• How can bioluddites insert themselves into the chain of trust between doctors and patients, food providers and eaters, scientists and their objects of investigation? Should they always do something 'relatable' (i.e. should they go for GPs or dentists)?

Afternoon discussion

Lisa & Maja researched separate tracks. Maja read up on the Luddites of the past and present to flesh out the notes on the luddites. Lisa researched about dandyism, the Amish, neo luddites and other tracks. We came back together after a couple of hours and continued the discussion:

  • could bioluddites be something like lifestyle coaches?
  • Lord Byron was both a dandyist and a Luddite
  • the earliest dandies were the first celebrities and taught society about personal hygiene… anti geek/transhumanist/businessman
  • bioluddite retreats - holidays from biotech, similar to social network retreats
  • “curating lifestyles” - being a human biotech filter, helping to choose appropriate biotechnologies
  • bioluddites mid-emerging technologies with traditional approaches using a strong ethical filter; they help people find their way through the jungle of biotechnologies on offer
  • grandmothers as mentors, ambassadors of bioluddite conundrums, rather than give specific expert answers
  • doctors could have bioluddites in residence, who never force but inspire
  • bioluddites could have clinics with a social identity, making small tweaks in people's lifestyles, preventative approaches (like the quantified self); they might deal with addictions that aren't perceived as such - sugar, sitting, mental, adrenaline, coffee, pollution… their treatments could be mock-torture therapies; little tricks to play with people's psyche; enacted conundrums; immersive situations and scenes
  • they provide experiences that can't be explained in a simple piece of technology - they're against gadgets…
  • on the one hand they are dandyfying the status quo through parodies inserted in daily situations, on the other hand they provide experience prototypes of how things could be otherwise. they are playing with the edges between the prototypes and reality - pointing out problems in a ludic manner, using holistic approaches

Summary:

  • bioluddites' motives are primarily social
  • they advocate human-scale, appropriate technology and 'anticipatory design'
  • they value wisdom and knowledge
  • they work with habits and ailments of contemporary lifestyle (though not as serious ones as addiction)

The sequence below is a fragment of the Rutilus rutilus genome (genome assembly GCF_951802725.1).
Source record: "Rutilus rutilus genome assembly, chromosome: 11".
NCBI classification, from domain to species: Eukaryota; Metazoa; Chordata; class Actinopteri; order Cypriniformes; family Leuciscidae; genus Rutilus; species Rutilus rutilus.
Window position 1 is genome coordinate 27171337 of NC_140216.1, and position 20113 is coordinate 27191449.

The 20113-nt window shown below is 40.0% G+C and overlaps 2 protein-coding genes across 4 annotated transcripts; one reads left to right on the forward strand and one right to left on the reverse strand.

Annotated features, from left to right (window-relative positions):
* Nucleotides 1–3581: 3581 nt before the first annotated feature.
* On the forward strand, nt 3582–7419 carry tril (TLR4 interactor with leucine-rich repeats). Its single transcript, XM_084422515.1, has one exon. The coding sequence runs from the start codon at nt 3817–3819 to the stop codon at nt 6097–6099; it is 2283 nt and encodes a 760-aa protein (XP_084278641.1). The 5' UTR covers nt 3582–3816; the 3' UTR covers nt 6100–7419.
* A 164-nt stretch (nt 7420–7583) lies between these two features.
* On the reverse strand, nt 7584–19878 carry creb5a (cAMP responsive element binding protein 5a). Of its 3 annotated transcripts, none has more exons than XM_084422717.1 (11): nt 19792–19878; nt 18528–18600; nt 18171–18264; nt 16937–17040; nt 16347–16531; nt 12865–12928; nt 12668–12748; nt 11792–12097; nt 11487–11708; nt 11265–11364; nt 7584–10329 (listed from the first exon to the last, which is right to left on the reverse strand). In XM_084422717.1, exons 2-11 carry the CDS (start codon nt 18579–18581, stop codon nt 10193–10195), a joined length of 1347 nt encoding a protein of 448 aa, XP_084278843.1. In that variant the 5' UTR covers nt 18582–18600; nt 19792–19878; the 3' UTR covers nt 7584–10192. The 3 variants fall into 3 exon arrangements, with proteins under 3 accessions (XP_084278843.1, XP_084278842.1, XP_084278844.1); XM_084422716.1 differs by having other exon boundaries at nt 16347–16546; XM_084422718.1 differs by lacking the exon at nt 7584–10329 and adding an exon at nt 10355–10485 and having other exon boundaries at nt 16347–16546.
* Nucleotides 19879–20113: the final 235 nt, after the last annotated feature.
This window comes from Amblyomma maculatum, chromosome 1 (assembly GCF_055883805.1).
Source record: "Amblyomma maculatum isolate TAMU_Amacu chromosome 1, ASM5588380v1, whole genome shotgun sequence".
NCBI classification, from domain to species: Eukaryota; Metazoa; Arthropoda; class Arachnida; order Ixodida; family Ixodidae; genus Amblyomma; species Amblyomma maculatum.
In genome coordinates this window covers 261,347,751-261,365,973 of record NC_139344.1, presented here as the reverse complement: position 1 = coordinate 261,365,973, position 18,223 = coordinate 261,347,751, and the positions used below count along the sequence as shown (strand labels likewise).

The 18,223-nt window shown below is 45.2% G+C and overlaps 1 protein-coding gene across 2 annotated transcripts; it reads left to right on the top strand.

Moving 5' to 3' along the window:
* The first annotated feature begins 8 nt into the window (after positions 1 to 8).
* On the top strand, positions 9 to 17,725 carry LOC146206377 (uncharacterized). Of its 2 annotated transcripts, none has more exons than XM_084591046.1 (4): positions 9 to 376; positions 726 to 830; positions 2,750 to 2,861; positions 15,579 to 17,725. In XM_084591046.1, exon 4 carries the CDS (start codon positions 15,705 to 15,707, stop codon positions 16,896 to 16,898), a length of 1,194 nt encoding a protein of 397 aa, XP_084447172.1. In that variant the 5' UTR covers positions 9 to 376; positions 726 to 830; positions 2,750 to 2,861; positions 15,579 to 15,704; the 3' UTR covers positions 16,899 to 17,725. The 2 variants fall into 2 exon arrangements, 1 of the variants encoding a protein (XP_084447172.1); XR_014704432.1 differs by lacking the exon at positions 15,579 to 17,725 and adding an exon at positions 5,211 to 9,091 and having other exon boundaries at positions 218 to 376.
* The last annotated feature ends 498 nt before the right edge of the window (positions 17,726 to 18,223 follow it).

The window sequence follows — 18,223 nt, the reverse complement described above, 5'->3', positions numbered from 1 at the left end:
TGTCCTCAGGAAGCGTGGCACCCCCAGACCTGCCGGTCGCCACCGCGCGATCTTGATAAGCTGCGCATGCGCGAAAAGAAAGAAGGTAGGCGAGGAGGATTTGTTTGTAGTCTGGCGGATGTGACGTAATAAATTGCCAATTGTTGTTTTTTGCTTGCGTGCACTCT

• they offer experience prototypes and parodies of real life in the state-industrial complex, showing the faults and tearing on its edges
  • they are pro-choice so people are not 'slaves to technology'

Session IV: Notes 20140410

Selecting relevant themes from food_scenarios to chart bioluddites' biotechnology sphere

Planning the research gathering

Bioluddite Menu
  • Wild food sushi
  • Pickled garlic and nuts
  • Steamed artichoke flower with jerusalem artichoke dip
  • Potato peel chips with truffle oil
  • Mock meat meal on a stick
  • Raw chocolate snuff, persian fairy floss

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Drinks:

  • Water kefir
  • Sweet basil water
  • Herbal teas
  • Cube cola
  • Feral trade coffee
  • Local micro-brewed beer (perhaps Dark Sister or Taras Boulba or…)
  • Home made absinth for the brave

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Dress code

What would a bioluddite dandy look like?

Annotations of Maja's Bioluddite costume 20140411:

  • Shrug made from invasive possum fur in New Zealand (anno 2014)
  • Wool and reflective fibre broche by a young designer in Iceland (made so cars can see you riding a bike at night) (anno 2013)
  • Organic cotton crocheted necklace by a Polish crafter in Maja's neighbourgood (anno 2013)
  • Organic cotton top by a Swedish designer, based on patterns from Luddite times (anno 2010)
  • Stretch silk dress gifted by a Dutch fashion design student in exchange for modelling services (anno 1996)
  • Linen underskirt with embroidered hem bought on the local flea-market (anno ~1930)
  • Stretch cotton sleeves made from Maja's old stockings (bought in Yugoslavia, 1990)
  • Outdoor merino wool underwear from New Zealand (anno 2008)
  • Handmade distressed leather shoes from San Francisco (anno 2013)

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Flow
  • 5-6 Apero with informal discussions on health, food, diy biology…
  • ~6 short presentation of the research by lisa, q&a
  • introduction to the edible bioluddite map and tasting foods & drinks